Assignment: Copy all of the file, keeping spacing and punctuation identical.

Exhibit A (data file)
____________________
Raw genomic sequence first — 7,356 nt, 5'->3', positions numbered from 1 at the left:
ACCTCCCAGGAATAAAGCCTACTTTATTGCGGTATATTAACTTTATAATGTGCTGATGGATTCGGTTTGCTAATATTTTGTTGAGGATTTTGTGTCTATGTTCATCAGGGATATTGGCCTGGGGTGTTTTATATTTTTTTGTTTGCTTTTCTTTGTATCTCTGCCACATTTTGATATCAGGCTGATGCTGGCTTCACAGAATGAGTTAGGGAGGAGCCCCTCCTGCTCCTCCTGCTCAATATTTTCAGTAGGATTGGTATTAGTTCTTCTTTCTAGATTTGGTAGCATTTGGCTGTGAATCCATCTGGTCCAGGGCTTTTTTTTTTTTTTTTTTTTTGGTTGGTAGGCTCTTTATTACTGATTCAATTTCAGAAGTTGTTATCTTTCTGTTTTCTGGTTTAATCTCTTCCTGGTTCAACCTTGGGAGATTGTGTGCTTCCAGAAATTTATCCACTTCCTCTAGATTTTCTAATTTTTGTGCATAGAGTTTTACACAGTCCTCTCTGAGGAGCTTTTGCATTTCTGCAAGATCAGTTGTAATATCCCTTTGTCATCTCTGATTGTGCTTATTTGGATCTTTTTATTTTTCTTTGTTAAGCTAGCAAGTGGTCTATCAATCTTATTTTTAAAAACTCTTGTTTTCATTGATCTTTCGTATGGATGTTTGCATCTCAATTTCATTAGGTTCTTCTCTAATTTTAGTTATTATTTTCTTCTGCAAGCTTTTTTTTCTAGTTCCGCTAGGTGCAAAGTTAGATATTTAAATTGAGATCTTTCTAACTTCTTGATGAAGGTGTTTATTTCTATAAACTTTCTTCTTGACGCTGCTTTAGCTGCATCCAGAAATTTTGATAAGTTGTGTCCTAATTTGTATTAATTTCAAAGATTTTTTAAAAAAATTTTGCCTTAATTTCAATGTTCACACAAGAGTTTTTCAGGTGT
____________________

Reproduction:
Raw genomic sequence first — 7,356 nt, 5'->3', positions numbered from 1 at the left:
ACCTCCCAGGAATAAAGCCTACTTTATTGCGGTATATTAACTTTATAATGTGCTGATGGATTCGGTTTGCTAATATTTTGTTGAGGATTTTGTGTCTATGTTCATCAGGGATATTGGCCTGGGGTGTTTTATATTTTTTTGTTTGCTTTTCTTTGTATCTCTGCCACATTTTGATATCAGGCTGATGCTGGCTTCACAGAATGAGTTAGGGAGGAGCCCCTCCTGCTCCTCCTGCTCAATATTTTCAGTAGGATTGGTATTAGTTCTTCTTTCTAGATTTGGTAGCATTTGGCTGTGAATCCATCTGGTCCAGGGCTTTTTTTTTTTTTTTTTTTTTGGTTGGTAGGCTCTTTATTACTGATTCAATTTCAGAAGTTGTTATCTTTCTGTTTTCTGGTTTAATCTCTTCCTGGTTCAACCTTGGGAGATTGTGTGCTTCCAGAAATTTATCCACTTCCTCTAGATTTTCTAATTTTTGTGCATAGAGTTTTACACAGTCCTCTCTGAGGAGCTTTTGCATTTCTGCAAGATCAGTTGTAATATCCCTTTGTCATCTCTGATTGTGCTTATTTGGATCTTTTTATTTTTCTTTGTTAAGCTAGCAAGTGGTCTATCAATCTTATTTTTAAAAACTCTTGTTTTCATTGATCTTTCGTATGGATGTTTGCATCTCAATTTCATTAGGTTCTTCTCTAATTTTAGTTATTATTTTCTTCTGCAAGCTTTTTTTTCTAGTTCCGCTAGGTGCAAAGTTAGATATTTAAATTGAGATCTTTCTAACTTCTTGATGAAGGTGTTTATTTCTATAAACTTTCTTCTTGACGCTGCTTTAGCTGCATCCAGAAATTTTGATAAGTTGTGTCCTAATTTGTATTAATTTCAAAGATTTTTTAAAAAAATTTTGCCTTAATTTCAATGTTCACACAAGAGTTTTTCAGGTGT